2015 Volume 58 Issue 1 Pages 36-48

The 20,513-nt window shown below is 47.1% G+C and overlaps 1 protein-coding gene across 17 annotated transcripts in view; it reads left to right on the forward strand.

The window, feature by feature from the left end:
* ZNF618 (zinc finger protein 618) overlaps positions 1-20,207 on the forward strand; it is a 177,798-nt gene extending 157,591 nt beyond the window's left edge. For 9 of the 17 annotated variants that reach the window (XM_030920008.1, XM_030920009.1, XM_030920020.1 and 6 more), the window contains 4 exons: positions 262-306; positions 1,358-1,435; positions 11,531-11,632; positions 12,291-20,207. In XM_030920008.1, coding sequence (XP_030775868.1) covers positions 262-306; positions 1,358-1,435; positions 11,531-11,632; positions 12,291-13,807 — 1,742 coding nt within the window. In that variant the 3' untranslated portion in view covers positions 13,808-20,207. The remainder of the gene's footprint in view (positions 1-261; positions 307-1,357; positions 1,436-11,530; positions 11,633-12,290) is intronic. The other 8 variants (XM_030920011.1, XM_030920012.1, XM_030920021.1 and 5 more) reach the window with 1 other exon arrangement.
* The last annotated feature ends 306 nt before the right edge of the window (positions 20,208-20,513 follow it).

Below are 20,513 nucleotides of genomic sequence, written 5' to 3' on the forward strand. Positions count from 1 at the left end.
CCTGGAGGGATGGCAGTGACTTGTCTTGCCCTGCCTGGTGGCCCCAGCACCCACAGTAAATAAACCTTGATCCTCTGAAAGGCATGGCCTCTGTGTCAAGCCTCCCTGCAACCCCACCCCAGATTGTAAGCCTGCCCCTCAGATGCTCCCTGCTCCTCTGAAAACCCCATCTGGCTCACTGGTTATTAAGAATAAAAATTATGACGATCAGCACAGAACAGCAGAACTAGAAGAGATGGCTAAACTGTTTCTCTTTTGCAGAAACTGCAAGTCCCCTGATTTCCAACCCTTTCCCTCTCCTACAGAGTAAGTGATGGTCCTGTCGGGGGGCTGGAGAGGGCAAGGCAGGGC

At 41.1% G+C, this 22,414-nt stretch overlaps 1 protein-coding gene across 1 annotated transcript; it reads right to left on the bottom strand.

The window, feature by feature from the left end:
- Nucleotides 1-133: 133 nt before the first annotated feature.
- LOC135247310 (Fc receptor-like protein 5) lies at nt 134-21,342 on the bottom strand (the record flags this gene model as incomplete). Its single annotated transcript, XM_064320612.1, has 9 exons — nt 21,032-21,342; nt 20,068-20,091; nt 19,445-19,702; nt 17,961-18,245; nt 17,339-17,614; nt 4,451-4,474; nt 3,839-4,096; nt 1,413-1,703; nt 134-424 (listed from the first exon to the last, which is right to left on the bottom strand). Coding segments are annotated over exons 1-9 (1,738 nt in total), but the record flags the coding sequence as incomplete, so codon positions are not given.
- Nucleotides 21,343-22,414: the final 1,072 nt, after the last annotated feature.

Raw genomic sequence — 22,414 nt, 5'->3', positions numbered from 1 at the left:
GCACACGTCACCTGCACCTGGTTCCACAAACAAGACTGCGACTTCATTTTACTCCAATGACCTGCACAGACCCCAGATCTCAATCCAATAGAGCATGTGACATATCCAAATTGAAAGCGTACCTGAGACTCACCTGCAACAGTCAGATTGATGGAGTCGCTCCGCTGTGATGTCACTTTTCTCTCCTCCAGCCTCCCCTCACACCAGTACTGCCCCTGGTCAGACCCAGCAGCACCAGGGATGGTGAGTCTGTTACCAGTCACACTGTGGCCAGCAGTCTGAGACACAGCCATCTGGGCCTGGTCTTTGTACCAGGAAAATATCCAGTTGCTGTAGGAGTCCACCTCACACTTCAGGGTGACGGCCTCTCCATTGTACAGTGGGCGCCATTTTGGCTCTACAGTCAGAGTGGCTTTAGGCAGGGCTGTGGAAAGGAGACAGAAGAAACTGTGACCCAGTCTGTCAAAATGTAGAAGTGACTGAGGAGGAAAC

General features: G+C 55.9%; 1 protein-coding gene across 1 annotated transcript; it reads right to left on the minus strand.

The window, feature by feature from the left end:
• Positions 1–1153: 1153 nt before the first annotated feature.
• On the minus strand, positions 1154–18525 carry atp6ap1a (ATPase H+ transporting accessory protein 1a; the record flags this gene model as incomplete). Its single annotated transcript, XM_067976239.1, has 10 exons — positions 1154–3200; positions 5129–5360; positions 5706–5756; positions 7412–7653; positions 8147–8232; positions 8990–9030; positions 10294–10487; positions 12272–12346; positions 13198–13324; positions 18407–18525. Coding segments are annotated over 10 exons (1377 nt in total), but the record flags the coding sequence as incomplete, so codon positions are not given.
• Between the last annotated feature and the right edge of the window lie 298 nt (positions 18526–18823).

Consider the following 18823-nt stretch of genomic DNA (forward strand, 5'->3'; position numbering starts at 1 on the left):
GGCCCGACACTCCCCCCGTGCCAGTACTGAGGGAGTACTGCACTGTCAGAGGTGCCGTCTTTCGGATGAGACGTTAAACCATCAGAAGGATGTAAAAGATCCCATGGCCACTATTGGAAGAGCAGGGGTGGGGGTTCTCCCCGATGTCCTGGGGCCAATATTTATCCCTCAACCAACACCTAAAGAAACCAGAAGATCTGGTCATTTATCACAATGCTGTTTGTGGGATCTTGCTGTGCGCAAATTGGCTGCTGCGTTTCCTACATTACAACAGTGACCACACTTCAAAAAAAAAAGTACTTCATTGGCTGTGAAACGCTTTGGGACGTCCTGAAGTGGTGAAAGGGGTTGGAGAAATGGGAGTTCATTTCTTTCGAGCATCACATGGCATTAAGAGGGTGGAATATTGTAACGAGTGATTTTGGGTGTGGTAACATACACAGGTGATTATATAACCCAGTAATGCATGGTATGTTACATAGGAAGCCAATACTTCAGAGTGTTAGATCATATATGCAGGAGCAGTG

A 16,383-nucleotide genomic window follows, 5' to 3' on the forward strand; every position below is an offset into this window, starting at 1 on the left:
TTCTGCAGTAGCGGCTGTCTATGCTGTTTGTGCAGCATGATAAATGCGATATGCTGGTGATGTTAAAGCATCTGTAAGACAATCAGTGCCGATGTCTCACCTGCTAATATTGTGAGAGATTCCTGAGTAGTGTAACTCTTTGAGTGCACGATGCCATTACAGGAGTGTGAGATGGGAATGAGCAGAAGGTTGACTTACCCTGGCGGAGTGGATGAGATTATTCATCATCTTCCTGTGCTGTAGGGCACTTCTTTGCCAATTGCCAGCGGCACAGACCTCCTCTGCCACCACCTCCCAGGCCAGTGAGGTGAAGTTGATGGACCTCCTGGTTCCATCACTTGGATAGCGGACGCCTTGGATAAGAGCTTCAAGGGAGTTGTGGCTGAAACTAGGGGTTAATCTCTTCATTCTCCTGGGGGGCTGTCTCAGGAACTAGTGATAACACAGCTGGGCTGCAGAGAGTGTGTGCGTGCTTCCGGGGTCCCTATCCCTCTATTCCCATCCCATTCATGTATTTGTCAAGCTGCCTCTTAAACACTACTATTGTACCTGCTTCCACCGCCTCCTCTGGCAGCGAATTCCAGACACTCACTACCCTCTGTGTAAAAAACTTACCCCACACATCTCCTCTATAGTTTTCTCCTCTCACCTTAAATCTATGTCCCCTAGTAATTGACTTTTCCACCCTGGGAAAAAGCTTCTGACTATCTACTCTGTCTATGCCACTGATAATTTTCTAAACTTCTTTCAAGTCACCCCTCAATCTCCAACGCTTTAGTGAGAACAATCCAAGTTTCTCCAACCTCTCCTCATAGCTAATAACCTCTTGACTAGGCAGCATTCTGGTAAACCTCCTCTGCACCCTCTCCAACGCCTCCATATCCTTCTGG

This study investigated whether the extension of psychological distance from in- or out-group targets that hold different opinions covaried with increased negative impressions about such targets. A between-participants 2 (matching opinion vs. non-matching opinion presentations) × 2 (Japanese in-group presenter vs. American out-group presenter) factorial design was used. The results indicated the following: (1) in the matching opinion condition, participants reduced the psychological distance from out-group targets and increased their likeability: whereas (2) in the non-matching opinion condition, participants maintained the psychological distance from in-group targets and disliked them. These results indicate that the difference between actual and expected opinions that people have about targets affected the increase, or decrease of psychological distance and the likability of targets.